New York City and Its Mediated Representation
How did media policy and media aesthetic influence architecture and urban design in New York City in the 1960s and 1970s? A unique analysis of the relationship between media policy and urban design.
1st edition, 2015
200 pages, 65 color and 70 b/w illustrations, 1 DVD
15.5 x 23.5 cm
In the late 1960s and early 1970s, the John Lindsay administration in New York City created innovative policies to try to draw on-location media production to the city. At the same time, the New York City Planning Commission was producing a wealth of documents that clearly reflect the influence of various media depictions of New York.
Imaginary Apparatus reveals the links between those two efforts, showing how they fed each other. As more and more films and TV shows were shot on location in New York, mediated images of the city and its buildings proliferated—and those same images exerted a powerful influence on the imaginations of the planners who were generating ideas for New York’s future development.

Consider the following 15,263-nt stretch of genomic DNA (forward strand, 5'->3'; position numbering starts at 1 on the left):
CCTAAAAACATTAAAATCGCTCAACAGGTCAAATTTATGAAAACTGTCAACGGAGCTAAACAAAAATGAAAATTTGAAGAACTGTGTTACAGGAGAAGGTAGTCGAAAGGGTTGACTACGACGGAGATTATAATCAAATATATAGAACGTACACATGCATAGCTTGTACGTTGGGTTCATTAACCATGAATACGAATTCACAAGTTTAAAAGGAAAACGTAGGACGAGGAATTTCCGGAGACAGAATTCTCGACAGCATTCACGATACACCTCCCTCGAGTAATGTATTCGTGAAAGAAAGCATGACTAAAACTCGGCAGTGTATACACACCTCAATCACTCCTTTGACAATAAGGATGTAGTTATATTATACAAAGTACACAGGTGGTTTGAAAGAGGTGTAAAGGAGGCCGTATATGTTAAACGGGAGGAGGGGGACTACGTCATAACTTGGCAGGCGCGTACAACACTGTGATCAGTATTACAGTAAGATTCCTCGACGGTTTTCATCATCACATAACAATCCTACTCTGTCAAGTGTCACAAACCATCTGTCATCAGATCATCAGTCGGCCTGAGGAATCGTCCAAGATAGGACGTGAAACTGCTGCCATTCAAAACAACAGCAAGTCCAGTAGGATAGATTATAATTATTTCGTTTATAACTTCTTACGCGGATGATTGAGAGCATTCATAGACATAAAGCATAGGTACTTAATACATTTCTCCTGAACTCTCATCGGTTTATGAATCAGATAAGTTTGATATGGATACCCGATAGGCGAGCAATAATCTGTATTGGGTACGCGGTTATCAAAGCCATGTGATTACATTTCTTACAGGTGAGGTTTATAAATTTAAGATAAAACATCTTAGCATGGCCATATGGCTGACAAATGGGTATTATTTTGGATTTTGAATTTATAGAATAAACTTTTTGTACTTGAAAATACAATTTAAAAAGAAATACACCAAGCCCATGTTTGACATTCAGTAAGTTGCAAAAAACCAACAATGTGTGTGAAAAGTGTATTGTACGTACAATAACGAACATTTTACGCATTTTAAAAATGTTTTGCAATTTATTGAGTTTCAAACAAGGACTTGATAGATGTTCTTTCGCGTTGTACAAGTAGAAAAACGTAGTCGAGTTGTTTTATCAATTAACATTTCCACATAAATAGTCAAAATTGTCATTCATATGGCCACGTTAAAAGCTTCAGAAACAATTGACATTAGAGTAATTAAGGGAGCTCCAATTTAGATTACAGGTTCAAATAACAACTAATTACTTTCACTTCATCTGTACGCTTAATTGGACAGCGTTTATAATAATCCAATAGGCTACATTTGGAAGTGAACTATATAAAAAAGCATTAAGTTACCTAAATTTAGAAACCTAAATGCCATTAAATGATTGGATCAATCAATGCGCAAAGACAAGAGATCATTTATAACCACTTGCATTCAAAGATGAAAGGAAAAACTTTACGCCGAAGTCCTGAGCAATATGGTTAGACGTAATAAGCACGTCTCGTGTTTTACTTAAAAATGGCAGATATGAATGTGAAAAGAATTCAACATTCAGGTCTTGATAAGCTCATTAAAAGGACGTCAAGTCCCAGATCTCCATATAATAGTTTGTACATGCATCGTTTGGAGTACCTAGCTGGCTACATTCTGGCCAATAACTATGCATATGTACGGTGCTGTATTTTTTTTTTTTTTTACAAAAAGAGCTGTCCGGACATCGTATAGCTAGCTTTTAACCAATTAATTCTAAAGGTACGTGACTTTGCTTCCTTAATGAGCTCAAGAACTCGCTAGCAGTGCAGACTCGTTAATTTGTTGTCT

Included with this book is a DVD featuring the movie What Is the City but the People?, the film version of the 1969 “Plan for New York City,” a unique document that has never before been publicly available.
A groundbreaking exploration of a key moment in New York history, Imaginary Apparatus reveals fascinating hidden linkages between representations of the city and the actual built environment.
"Clutter compellingly argues that the John Lindsay Administration in New York City (1966-1973) helped to construct an apparatus in which the forces of media and urban planning fed off each other to foster a new, more economically vibrant metropolis. . . . The book provide[s] an excellent case study of the role of media within urban design. . . . Designers should not write off the effects of their particular dominant media form on the planning process; in a time in which our virtual lives can seem comparably important to our physical ones, we may start swiping left on our cities if we ignore the effects of our contemporary imaginary apparatus." Julia Ingalls, Archinect